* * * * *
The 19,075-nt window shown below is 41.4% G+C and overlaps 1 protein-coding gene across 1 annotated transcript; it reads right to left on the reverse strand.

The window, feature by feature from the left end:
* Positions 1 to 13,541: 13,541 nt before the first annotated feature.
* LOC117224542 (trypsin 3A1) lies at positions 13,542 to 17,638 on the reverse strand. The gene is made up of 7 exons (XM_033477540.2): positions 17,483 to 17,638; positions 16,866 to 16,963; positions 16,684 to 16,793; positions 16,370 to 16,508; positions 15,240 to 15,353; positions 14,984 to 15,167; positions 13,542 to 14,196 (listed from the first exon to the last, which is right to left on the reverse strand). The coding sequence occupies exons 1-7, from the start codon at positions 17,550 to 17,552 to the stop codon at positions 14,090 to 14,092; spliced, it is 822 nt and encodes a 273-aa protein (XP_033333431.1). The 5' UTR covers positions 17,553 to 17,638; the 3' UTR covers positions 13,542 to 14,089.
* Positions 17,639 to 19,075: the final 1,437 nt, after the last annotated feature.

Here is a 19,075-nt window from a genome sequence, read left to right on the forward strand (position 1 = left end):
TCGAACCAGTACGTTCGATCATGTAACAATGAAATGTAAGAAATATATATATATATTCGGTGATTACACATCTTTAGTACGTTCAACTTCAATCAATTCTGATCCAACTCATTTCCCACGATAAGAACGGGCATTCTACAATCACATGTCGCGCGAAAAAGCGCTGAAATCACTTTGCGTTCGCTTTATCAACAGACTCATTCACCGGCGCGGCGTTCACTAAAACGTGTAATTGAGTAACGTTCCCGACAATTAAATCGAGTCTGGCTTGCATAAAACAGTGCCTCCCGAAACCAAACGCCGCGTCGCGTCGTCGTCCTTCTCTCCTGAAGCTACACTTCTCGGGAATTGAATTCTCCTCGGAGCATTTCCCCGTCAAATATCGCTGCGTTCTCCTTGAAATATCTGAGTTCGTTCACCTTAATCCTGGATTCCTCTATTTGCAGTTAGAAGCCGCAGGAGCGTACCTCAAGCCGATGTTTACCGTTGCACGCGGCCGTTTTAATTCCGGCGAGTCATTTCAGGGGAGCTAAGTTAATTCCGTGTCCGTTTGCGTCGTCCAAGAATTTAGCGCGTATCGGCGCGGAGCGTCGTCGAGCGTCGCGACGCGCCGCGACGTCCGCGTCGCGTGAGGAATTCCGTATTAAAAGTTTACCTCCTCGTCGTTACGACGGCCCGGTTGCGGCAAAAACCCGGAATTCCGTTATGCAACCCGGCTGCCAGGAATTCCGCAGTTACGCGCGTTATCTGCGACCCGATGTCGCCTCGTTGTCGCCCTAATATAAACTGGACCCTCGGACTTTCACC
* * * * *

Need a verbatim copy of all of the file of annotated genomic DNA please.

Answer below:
The 19,075-nt window shown below is 41.4% G+C and overlaps 1 protein-coding gene across 1 annotated transcript; it reads right to left on the reverse strand.

The window, feature by feature from the left end:
* Positions 1 to 13,541: 13,541 nt before the first annotated feature.
* LOC117224542 (trypsin 3A1) lies at positions 13,542 to 17,638 on the reverse strand. The gene is made up of 7 exons (XM_033477540.2): positions 17,483 to 17,638; positions 16,866 to 16,963; positions 16,684 to 16,793; positions 16,370 to 16,508; positions 15,240 to 15,353; positions 14,984 to 15,167; positions 13,542 to 14,196 (listed from the first exon to the last, which is right to left on the reverse strand). The coding sequence occupies exons 1-7, from the start codon at positions 17,550 to 17,552 to the stop codon at positions 14,090 to 14,092; spliced, it is 822 nt and encodes a 273-aa protein (XP_033333431.1). The 5' UTR covers positions 17,553 to 17,638; the 3' UTR covers positions 13,542 to 14,089.
* Positions 17,639 to 19,075: the final 1,437 nt, after the last annotated feature.

Here is a 19,075-nt window from a genome sequence, read left to right on the forward strand (position 1 = left end):
TCGAACCAGTACGTTCGATCATGTAACAATGAAATGTAAGAAATATATATATATATTCGGTGATTACACATCTTTAGTACGTTCAACTTCAATCAATTCTGATCCAACTCATTTCCCACGATAAGAACGGGCATTCTACAATCACATGTCGCGCGAAAAAGCGCTGAAATCACTTTGCGTTCGCTTTATCAACAGACTCATTCACCGGCGCGGCGTTCACTAAAACGTGTAATTGAGTAACGTTCCCGACAATTAAATCGAGTCTGGCTTGCATAAAACAGTGCCTCCCGAAACCAAACGCCGCGTCGCGTCGTCGTCCTTCTCTCCTGAAGCTACACTTCTCGGGAATTGAATTCTCCTCGGAGCATTTCCCCGTCAAATATCGCTGCGTTCTCCTTGAAATATCTGAGTTCGTTCACCTTAATCCTGGATTCCTCTATTTGCAGTTAGAAGCCGCAGGAGCGTACCTCAAGCCGATGTTTACCGTTGCACGCGGCCGTTTTAATTCCGGCGAGTCATTTCAGGGGAGCTAAGTTAATTCCGTGTCCGTTTGCGTCGTCCAAGAATTTAGCGCGTATCGGCGCGGAGCGTCGTCGAGCGTCGCGACGCGCCGCGACGTCCGCGTCGCGTGAGGAATTCCGTATTAAAAGTTTACCTCCTCGTCGTTACGACGGCCCGGTTGCGGCAAAAACCCGGAATTCCGTTATGCAACCCGGCTGCCAGGAATTCCGCAGTTACGCGCGTTATCTGCGACCCGATGTCGCCTCGTTGTCGCCCTAATATAAACTGGACCCTCGGACTTTCACC